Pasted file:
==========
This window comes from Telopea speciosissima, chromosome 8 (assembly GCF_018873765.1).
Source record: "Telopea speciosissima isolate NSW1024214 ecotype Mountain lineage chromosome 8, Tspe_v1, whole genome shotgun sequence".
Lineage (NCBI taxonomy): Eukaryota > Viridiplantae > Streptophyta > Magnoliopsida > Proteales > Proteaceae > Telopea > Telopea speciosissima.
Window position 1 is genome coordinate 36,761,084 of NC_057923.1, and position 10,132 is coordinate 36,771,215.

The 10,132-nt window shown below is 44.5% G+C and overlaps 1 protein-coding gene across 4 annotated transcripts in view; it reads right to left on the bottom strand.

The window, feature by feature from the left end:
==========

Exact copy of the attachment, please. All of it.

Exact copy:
This window comes from Telopea speciosissima, chromosome 8 (assembly GCF_018873765.1).
Source record: "Telopea speciosissima isolate NSW1024214 ecotype Mountain lineage chromosome 8, Tspe_v1, whole genome shotgun sequence".
Lineage (NCBI taxonomy): Eukaryota > Viridiplantae > Streptophyta > Magnoliopsida > Proteales > Proteaceae > Telopea > Telopea speciosissima.
Window position 1 is genome coordinate 36,761,084 of NC_057923.1, and position 10,132 is coordinate 36,771,215.

The 10,132-nt window shown below is 44.5% G+C and overlaps 1 protein-coding gene across 4 annotated transcripts in view; it reads right to left on the bottom strand.

The window, feature by feature from the left end: